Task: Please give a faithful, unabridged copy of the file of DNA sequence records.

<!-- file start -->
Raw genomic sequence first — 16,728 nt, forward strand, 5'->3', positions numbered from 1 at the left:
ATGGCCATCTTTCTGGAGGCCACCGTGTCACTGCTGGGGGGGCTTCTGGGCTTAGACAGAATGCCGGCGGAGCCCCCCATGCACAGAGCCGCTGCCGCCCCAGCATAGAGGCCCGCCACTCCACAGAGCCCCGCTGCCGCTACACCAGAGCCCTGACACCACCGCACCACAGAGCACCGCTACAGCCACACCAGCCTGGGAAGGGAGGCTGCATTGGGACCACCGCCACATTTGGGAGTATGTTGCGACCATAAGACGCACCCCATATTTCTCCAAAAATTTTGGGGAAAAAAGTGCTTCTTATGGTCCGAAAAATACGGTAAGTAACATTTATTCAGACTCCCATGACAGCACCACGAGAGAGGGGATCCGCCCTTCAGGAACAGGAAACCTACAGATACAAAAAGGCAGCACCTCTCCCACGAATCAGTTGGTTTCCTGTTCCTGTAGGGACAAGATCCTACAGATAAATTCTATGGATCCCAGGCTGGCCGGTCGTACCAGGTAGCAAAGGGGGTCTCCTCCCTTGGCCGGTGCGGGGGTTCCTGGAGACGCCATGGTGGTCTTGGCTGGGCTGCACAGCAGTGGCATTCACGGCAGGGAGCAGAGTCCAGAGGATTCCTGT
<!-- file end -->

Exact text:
Raw genomic sequence first — 16,728 nt, forward strand, 5'->3', positions numbered from 1 at the left:
ATGGCCATCTTTCTGGAGGCCACCGTGTCACTGCTGGGGGGGCTTCTGGGCTTAGACAGAATGCCGGCGGAGCCCCCCATGCACAGAGCCGCTGCCGCCCCAGCATAGAGGCCCGCCACTCCACAGAGCCCCGCTGCCGCTACACCAGAGCCCTGACACCACCGCACCACAGAGCACCGCTACAGCCACACCAGCCTGGGAAGGGAGGCTGCATTGGGACCACCGCCACATTTGGGAGTATGTTGCGACCATAAGACGCACCCCATATTTCTCCAAAAATTTTGGGGAAAAAAGTGCTTCTTATGGTCCGAAAAATACGGTAAGTAACATTTATTCAGACTCCCATGACAGCACCACGAGAGAGGGGATCCGCCCTTCAGGAACAGGAAACCTACAGATACAAAAAGGCAGCACCTCTCCCACGAATCAGTTGGTTTCCTGTTCCTGTAGGGACAAGATCCTACAGATAAATTCTATGGATCCCAGGCTGGCCGGTCGTACCAGGTAGCAAAGGGGGTCTCCTCCCTTGGCCGGTGCGGGGGTTCCTGGAGACGCCATGGTGGTCTTGGCTGGGCTGCACAGCAGTGGCATTCACGGCAGGGAGCAGAGTCCAGAGGATTCCTGT